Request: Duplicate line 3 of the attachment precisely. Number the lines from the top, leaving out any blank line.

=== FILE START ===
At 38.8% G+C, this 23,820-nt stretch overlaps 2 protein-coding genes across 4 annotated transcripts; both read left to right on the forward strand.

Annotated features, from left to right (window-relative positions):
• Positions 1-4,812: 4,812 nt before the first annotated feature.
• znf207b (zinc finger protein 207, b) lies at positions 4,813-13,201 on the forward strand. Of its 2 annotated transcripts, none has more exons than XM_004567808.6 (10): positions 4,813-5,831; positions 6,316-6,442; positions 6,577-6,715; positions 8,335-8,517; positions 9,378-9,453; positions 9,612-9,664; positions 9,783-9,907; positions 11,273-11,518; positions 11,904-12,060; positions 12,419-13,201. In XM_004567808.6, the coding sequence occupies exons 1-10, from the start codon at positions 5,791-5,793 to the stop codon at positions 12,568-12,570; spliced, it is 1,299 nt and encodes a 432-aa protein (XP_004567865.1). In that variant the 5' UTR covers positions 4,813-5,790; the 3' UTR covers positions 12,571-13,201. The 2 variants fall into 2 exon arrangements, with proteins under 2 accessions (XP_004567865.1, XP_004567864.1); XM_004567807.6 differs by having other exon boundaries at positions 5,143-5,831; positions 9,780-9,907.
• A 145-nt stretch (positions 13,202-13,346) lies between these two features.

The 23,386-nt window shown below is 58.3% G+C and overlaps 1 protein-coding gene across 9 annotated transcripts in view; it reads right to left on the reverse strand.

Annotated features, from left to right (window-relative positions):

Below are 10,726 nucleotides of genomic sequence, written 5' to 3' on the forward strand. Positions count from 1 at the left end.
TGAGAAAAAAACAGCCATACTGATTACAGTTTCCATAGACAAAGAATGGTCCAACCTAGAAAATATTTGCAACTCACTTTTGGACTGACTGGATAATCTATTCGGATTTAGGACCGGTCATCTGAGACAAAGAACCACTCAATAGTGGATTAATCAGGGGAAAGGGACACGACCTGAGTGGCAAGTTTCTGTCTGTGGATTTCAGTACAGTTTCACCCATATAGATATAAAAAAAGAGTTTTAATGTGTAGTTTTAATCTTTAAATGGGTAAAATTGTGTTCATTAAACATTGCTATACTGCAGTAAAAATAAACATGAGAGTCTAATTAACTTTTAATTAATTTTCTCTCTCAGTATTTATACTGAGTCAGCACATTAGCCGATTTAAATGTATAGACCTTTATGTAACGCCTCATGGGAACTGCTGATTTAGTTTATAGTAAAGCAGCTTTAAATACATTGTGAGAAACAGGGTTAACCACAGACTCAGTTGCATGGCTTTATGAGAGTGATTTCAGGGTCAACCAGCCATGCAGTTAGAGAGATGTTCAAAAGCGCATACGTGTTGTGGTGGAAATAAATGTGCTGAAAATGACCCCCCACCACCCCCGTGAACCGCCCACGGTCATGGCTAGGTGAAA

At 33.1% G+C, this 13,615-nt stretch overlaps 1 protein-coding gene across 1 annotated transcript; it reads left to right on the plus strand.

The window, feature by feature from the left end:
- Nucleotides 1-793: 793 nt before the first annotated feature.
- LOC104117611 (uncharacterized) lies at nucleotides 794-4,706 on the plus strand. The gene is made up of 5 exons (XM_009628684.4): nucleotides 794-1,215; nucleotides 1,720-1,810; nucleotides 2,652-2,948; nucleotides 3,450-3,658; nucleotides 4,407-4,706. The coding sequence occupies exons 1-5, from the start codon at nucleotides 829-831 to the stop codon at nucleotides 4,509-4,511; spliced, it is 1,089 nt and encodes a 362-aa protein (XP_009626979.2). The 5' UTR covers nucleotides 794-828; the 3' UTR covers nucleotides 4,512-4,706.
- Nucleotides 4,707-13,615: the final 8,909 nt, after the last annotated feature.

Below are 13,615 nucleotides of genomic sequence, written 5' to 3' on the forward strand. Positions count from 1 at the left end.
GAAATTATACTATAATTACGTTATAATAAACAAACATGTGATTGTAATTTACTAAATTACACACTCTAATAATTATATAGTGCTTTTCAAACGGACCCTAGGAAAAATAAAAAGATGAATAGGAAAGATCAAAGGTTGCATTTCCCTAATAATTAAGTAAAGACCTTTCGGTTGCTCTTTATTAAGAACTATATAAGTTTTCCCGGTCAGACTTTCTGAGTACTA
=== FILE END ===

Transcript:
• Positions 1-4,812: 4,812 nt before the first annotated feature.